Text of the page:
So experiment.

It’s like a great, unblinking eye!

A word on how Quicksilver improves, the more you use it.

The thing you’ll start to notice pretty quickly is that Quicksilver learns from you. Every time you type some letters and choose a resulting match, Quicksilver makes a mental note of it. Almost immediately, you should notice that Quicksilver is presenting the choice you’d wanted with fewer and fewer keystrokes. I don’t have a lot of fancy book learning on this sort of thing, but apparently it uses a simple algorithm to learn your preferences and respond accordingly.

In addition to being a huge time-saver, this is a great reason to start making yourself use Quicksilver for as many of your activities as possible. It might seem squirrely at first to do things you know perfectly well how to do in the Finder, but remember: Quicksilver’s unblinking eye is watching every precious keystroke so its response can be tuned over time. This has the cumulative effect of making your favorite, most common activities also the fastest things that you do. Give it at a try.

Jeez, is that all?

Well, the idea today is just to get you comfortable with type-ahead finding, navigating around Quicksilver’s panes, and using the application often enough that it gets trained to your preferences. I know we’re not curing cancer just yet, but it’s important to wrap your head around this 3-pane setup as well as the idea that most anything on your drive—even deeply nested data like address, iTunes playlists, and iPhoto albums—can potentially become the target or destination for a Quicksilver action.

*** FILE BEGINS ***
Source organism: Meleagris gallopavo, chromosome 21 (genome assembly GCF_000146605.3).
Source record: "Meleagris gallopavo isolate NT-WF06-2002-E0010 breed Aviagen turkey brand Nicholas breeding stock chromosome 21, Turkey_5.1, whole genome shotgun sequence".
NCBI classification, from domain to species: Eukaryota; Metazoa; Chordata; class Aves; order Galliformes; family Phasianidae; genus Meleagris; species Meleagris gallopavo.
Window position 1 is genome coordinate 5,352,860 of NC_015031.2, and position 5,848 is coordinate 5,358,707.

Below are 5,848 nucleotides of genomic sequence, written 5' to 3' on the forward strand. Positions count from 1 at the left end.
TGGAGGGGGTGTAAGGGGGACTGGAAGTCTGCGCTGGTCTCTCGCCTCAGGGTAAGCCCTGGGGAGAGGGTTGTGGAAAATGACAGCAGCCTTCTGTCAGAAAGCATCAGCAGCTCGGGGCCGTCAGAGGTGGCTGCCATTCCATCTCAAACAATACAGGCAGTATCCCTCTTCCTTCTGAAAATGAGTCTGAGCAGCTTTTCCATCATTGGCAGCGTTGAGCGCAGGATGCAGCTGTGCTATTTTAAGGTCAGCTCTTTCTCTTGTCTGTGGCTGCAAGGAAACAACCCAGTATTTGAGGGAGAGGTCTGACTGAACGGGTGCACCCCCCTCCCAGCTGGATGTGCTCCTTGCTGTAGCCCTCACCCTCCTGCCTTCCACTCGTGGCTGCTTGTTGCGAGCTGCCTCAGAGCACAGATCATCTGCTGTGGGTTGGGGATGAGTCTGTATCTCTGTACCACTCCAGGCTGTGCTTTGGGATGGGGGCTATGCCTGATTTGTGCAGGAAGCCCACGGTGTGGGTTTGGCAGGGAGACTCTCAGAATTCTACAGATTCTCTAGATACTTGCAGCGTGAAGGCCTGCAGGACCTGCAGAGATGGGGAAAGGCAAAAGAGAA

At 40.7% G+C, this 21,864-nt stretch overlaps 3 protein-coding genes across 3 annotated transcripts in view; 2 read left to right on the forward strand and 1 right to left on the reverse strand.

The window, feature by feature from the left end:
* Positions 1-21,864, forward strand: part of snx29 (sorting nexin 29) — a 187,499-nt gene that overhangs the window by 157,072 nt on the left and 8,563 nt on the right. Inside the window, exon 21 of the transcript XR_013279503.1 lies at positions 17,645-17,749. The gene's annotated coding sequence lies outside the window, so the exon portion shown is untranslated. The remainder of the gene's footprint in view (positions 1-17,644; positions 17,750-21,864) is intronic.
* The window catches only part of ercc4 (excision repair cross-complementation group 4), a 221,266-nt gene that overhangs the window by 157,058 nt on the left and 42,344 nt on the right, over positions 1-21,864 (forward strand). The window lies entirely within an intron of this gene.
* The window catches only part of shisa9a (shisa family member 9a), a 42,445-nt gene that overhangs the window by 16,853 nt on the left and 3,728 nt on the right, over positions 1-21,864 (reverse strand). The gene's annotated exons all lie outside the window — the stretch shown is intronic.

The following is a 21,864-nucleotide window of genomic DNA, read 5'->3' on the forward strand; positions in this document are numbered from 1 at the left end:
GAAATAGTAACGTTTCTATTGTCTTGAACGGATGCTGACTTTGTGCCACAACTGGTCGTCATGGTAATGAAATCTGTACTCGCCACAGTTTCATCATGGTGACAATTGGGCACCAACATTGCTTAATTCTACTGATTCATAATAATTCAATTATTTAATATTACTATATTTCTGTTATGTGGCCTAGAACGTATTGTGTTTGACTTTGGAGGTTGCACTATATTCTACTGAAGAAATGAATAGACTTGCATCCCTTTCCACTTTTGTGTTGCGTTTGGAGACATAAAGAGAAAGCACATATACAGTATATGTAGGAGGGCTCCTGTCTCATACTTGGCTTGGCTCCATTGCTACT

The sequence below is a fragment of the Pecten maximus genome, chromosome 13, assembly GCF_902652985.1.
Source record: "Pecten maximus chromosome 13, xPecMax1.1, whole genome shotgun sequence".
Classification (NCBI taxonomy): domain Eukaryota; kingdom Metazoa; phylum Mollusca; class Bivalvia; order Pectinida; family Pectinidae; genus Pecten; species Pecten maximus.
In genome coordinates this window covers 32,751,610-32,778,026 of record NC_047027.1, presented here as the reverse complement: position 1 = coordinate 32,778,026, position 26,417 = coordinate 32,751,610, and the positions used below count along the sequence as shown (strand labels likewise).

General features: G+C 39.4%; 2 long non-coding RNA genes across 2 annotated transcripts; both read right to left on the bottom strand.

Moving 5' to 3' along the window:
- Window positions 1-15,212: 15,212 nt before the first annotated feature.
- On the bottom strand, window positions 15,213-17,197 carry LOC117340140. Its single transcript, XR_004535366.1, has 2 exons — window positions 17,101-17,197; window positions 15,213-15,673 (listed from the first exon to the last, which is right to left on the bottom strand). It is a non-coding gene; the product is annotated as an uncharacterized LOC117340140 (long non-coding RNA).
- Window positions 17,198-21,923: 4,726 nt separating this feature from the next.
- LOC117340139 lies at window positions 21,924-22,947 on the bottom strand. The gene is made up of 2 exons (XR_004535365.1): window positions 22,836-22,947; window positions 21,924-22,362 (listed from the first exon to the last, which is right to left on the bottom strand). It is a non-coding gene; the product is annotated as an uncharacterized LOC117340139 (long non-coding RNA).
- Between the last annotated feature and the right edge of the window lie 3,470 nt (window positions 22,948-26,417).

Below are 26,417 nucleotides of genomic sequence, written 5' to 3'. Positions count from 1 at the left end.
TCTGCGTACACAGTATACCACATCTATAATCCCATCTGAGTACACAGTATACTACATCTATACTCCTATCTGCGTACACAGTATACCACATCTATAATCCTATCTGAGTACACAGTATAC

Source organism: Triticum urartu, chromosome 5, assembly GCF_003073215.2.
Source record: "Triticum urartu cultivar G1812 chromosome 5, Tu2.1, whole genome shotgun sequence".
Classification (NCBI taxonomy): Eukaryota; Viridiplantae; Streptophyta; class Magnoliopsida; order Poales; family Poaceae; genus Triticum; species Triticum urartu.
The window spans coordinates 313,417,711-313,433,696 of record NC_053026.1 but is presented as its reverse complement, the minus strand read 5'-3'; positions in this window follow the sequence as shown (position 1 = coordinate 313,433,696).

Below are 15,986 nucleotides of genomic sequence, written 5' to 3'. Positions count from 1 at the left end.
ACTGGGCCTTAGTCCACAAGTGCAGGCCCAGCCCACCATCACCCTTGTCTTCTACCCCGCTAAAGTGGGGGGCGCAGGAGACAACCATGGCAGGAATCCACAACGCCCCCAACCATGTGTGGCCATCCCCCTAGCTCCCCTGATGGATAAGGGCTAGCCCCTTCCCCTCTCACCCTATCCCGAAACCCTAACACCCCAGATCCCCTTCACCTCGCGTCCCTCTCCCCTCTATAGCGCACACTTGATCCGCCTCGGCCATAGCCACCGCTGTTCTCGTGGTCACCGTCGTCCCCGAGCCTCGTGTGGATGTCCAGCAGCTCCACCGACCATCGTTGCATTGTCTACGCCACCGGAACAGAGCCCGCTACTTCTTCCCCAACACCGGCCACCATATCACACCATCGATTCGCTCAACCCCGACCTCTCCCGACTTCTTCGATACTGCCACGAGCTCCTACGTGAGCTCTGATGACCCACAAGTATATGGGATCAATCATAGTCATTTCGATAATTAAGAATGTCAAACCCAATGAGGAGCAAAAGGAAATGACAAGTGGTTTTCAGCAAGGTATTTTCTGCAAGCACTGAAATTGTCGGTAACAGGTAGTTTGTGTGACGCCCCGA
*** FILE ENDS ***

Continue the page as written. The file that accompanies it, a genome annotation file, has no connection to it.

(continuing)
So, I really encourage you to play around more with Quicksilver and start trying to make yourself use it as your primary way of getting around your Mac. Read up on the documentation, grab tons of plug-ins, experiment, and come back soon, because this is just getting good.

[This has been tested on beta 29 of Quicksilver with many plugins installed and a big-ass catalog. Please email me if you encounter any problems. Thanks.]

Printable version of this page

Addendum: Longtime online karass-mate Bill Turner suggests a print-friendly PDF of the page (until your author gets the wherewithal to do a print style sheet). Delighted.


Ted Leung on the air's picture

43 Folders Merlin Mann has started...

43 Folders

Merlin Mann has started a blog called 43 Folders, named for the number of folders needed to implement David Allen's "tickler file" If you're interested in Quicksilver, Getting Things Done, or general computer productivity (on a Mac), 43 Folders shoul




An Oblique Strategy:
Honor thy error as a hidden intention


Subscribe with Google Reader

Subscribe on Netvibes

Add to Technorati Favorites

Subscribe on Pageflakes

Add RSS feed

The Podcast Feed


Merlin used to crank. He’s not cranking any more.

This is an essay about family, priorities, and Shakey’s Pizza, and it’s probably the best thing he’s written. »

Scared Shitless

Merlin’s scared. You’re scared. Everybody is scared.

This is the video of Merlin’s keynote at Webstock 2011. The one where he cried. You should watch it. »